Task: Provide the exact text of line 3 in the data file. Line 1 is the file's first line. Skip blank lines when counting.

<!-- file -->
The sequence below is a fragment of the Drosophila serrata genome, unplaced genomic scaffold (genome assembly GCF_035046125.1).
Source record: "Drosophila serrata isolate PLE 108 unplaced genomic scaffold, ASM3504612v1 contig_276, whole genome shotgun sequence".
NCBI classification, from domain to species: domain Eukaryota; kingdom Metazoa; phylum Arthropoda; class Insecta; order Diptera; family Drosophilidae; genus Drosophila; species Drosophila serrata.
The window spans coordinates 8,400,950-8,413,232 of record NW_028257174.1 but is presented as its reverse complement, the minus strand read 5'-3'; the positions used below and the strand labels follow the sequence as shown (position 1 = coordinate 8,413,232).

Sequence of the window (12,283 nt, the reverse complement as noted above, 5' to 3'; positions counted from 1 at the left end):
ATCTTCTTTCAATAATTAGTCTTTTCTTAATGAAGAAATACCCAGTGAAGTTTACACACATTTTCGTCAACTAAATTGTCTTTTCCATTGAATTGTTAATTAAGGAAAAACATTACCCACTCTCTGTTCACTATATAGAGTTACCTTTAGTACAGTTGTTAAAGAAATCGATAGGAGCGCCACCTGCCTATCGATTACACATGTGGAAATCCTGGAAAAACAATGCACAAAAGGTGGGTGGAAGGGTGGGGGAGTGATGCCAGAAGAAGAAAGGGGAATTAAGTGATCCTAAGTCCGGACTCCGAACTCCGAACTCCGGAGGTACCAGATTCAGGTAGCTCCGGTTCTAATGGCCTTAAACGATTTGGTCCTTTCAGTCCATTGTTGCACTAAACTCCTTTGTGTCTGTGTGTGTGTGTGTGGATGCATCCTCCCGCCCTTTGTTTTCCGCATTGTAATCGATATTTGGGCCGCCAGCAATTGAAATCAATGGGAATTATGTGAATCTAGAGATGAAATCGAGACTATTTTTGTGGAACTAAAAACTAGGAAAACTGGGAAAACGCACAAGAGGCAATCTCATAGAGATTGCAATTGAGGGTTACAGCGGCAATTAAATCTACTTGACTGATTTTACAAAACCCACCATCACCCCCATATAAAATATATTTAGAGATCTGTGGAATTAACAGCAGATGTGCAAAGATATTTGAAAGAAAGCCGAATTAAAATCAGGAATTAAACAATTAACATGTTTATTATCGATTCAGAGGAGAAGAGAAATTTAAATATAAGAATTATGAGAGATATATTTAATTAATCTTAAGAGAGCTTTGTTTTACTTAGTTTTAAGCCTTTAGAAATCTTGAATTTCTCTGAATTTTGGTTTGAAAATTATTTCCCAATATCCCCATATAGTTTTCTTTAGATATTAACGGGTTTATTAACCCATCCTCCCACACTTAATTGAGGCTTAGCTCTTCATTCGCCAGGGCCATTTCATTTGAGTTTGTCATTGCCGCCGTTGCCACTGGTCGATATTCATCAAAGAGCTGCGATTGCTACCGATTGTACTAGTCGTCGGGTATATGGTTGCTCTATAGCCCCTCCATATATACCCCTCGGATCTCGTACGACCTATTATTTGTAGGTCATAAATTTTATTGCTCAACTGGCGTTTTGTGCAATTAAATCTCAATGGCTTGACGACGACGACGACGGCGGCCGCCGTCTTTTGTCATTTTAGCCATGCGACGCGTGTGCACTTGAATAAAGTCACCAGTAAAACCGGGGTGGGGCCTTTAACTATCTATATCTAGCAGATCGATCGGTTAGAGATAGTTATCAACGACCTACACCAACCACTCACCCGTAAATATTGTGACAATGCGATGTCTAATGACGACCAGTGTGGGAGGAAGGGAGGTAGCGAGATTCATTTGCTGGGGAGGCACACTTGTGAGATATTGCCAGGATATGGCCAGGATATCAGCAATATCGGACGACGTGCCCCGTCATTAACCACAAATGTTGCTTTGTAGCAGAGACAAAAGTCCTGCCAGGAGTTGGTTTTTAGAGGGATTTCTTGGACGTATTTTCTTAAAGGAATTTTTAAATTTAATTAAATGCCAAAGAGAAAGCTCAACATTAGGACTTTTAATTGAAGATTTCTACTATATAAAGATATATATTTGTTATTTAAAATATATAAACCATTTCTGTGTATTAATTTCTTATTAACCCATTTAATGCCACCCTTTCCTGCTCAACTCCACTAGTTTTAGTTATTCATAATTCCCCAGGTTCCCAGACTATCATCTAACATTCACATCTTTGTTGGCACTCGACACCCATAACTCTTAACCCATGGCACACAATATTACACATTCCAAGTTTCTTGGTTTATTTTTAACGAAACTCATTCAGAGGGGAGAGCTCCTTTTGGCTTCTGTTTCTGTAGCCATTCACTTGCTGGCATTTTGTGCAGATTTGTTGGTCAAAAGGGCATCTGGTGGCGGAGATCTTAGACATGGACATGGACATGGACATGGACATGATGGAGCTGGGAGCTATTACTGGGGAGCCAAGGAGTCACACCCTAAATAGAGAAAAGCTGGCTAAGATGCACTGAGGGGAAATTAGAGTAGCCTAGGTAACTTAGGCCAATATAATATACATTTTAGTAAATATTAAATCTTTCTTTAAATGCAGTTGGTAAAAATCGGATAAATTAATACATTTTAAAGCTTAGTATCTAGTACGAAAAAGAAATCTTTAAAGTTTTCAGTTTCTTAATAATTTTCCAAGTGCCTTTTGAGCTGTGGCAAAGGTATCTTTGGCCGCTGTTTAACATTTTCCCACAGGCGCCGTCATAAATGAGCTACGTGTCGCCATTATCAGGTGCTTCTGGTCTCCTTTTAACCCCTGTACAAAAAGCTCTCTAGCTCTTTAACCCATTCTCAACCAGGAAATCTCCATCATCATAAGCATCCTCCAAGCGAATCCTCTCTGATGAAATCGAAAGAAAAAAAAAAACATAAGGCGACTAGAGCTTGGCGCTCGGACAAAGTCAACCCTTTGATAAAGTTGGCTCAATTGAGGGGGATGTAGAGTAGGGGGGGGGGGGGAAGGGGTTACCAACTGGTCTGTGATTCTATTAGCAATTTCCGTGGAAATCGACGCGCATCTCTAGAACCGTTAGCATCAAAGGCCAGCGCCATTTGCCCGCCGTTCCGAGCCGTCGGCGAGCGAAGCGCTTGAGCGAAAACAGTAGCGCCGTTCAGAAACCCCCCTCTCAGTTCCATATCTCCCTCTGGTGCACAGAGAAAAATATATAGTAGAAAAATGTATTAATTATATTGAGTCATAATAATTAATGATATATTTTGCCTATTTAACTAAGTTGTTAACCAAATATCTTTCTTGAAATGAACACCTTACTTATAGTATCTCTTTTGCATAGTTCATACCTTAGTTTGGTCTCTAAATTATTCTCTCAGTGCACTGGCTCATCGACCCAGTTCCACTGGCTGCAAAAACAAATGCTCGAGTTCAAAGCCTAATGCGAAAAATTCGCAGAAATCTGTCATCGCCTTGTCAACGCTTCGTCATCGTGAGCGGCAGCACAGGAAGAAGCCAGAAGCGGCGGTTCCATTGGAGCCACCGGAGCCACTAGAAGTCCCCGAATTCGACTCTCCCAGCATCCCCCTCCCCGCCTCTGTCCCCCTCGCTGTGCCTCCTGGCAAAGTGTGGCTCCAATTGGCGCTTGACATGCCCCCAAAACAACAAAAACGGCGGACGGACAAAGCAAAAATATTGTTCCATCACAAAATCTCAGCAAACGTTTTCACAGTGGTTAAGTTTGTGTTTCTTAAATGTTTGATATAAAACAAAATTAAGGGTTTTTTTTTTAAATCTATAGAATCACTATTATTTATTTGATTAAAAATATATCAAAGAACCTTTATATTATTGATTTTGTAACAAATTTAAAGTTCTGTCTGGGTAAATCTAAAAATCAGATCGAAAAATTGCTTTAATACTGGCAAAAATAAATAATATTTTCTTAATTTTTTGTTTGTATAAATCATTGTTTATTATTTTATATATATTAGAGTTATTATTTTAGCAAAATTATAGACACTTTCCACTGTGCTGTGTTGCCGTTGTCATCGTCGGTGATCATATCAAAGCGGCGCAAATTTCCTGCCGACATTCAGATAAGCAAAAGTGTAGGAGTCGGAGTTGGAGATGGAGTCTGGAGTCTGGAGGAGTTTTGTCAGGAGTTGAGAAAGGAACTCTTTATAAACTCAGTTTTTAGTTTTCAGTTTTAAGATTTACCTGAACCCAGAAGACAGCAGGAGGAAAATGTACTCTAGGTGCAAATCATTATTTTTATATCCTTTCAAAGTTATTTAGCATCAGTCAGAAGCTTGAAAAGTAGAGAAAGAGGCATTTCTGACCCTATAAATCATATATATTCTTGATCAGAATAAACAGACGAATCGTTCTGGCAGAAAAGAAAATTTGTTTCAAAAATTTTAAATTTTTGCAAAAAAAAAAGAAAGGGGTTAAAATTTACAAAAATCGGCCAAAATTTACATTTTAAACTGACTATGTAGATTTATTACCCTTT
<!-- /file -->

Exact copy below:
NCBI classification, from domain to species: domain Eukaryota; kingdom Metazoa; phylum Arthropoda; class Insecta; order Diptera; family Drosophilidae; genus Drosophila; species Drosophila serrata.